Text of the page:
This is part 2 of a four-part series on local outreach. We’re sharing the ten “plumb lines” that guide our local outreach philosophy, as explained by Matt Mig, our Pastor of Local Outreach. Be sure to also read Part 1Part 3, and Part 4.

3. Everyone Is Called To Go, And Some “Go” Here

Local outreach is part of our missions strategy at the Summit because we recognize that there are people right here in Raleigh-Durham who are far from God, and Jesus commanded us to go and make disciples of all people. Groups like the homeless and the prisoners may not naturally be in the places we live or work, so we’ve got to go to them.

If you read through the book of Acts, you’ll notice that for the early church sending was the role of the church as a body, and going was the role of the individual members. Everybody did both!  Under the great commission, every Christian is called both to go themselves and to send others through the local church.  For many of us, the place we will “go” is right here in RDU—to the homeless, the prisoner, and the disconnected youth. In fact, I’d say that if you’re a part of the Summit (and you’re not actively preparing to go to a church plant), you should probably fall into this category.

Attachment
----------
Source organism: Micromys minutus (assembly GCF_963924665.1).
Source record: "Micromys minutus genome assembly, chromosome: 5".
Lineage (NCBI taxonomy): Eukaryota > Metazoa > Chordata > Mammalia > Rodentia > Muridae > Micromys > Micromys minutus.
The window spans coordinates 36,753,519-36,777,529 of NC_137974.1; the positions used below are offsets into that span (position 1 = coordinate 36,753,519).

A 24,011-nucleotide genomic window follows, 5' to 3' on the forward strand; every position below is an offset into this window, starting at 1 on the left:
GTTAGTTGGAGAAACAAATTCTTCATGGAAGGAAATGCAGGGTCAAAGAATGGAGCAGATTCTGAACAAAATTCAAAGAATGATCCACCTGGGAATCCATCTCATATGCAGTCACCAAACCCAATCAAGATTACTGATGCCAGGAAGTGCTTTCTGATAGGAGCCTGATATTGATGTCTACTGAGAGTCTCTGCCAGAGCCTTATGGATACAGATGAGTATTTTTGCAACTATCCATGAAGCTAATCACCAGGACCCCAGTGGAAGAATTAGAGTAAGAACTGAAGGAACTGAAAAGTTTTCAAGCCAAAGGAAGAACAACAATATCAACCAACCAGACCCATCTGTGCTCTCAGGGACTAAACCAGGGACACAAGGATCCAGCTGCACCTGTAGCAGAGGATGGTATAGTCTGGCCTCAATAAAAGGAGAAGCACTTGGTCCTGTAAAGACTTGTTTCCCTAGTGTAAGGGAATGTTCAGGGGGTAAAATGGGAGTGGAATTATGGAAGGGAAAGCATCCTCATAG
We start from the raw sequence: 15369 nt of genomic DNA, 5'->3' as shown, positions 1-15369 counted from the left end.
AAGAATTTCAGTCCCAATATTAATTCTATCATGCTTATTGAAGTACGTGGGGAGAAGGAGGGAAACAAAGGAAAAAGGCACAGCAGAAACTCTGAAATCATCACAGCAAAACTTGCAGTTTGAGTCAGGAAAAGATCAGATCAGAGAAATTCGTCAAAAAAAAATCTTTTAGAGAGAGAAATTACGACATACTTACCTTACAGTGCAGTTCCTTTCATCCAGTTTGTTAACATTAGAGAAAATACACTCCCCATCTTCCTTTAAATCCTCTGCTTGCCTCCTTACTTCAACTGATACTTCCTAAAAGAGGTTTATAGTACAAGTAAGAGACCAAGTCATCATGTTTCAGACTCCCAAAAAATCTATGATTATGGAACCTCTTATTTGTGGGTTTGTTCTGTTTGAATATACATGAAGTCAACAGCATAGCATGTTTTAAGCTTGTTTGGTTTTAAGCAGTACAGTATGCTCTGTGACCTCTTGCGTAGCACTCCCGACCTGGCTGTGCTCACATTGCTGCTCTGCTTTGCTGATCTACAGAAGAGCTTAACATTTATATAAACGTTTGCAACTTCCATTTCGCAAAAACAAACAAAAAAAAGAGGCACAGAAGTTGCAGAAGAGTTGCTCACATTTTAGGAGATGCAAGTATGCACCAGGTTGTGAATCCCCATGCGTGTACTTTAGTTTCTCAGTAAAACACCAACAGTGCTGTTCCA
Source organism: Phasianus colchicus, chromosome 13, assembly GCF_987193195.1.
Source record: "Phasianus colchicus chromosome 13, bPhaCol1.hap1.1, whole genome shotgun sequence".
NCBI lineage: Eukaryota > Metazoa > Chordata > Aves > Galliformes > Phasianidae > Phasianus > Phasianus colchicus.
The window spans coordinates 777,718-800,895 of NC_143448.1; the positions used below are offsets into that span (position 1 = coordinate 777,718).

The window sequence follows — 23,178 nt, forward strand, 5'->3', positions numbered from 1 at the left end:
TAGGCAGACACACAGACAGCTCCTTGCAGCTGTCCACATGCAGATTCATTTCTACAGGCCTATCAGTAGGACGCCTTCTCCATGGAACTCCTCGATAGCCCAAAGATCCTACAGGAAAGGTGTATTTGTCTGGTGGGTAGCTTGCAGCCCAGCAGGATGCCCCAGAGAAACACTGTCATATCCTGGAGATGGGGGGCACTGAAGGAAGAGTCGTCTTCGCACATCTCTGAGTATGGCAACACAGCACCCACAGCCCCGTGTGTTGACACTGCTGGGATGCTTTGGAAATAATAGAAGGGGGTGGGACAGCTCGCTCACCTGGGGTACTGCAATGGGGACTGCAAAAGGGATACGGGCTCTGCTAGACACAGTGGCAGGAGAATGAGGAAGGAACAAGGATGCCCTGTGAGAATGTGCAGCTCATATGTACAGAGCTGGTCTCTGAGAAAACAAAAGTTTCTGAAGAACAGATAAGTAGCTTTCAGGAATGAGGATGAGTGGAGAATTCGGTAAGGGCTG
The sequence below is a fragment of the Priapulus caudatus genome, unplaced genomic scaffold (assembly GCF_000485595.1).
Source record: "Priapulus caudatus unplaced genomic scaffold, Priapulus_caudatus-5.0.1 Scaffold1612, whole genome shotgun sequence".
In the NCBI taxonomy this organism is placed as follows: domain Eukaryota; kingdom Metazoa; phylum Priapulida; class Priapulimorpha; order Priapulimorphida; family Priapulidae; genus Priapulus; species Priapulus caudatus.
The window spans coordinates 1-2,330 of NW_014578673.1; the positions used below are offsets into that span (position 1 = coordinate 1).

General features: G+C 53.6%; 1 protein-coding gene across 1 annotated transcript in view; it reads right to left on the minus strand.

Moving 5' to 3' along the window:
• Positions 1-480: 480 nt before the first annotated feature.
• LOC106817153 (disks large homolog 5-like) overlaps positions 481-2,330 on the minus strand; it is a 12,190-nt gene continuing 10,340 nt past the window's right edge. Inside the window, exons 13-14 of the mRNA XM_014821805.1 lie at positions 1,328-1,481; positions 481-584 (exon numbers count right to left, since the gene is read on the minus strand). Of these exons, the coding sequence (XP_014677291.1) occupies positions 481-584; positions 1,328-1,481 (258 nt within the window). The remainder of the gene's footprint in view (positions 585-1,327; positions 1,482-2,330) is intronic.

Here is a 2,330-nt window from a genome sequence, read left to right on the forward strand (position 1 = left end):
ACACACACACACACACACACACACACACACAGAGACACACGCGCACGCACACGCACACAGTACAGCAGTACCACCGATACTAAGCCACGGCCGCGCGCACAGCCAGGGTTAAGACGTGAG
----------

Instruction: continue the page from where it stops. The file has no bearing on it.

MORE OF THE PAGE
Our staff team and leaders often talk about how local outreach is primarily about sending, not serving. That doesn’t mean we don’t serve (we do!), but rather that the service projects are often the method by which we send people.  Darrin Patrick says it well in his book For The City:  “At the end of the day [it’s] not just about ‘volunteering’ to serve our city and help people—it’s about incarnation. It’s about giving our lives for the sake of those in need to share the message of hope that we have found in Jesus Christ. And we do this by serving.

Practically, there are a couple of ways this plays out:

a. We don’t delegate ministry to the professionals. We partner with excellent organizations that set our people up for effective ministry. We look for partners who can get our members and small groups involved in relationships.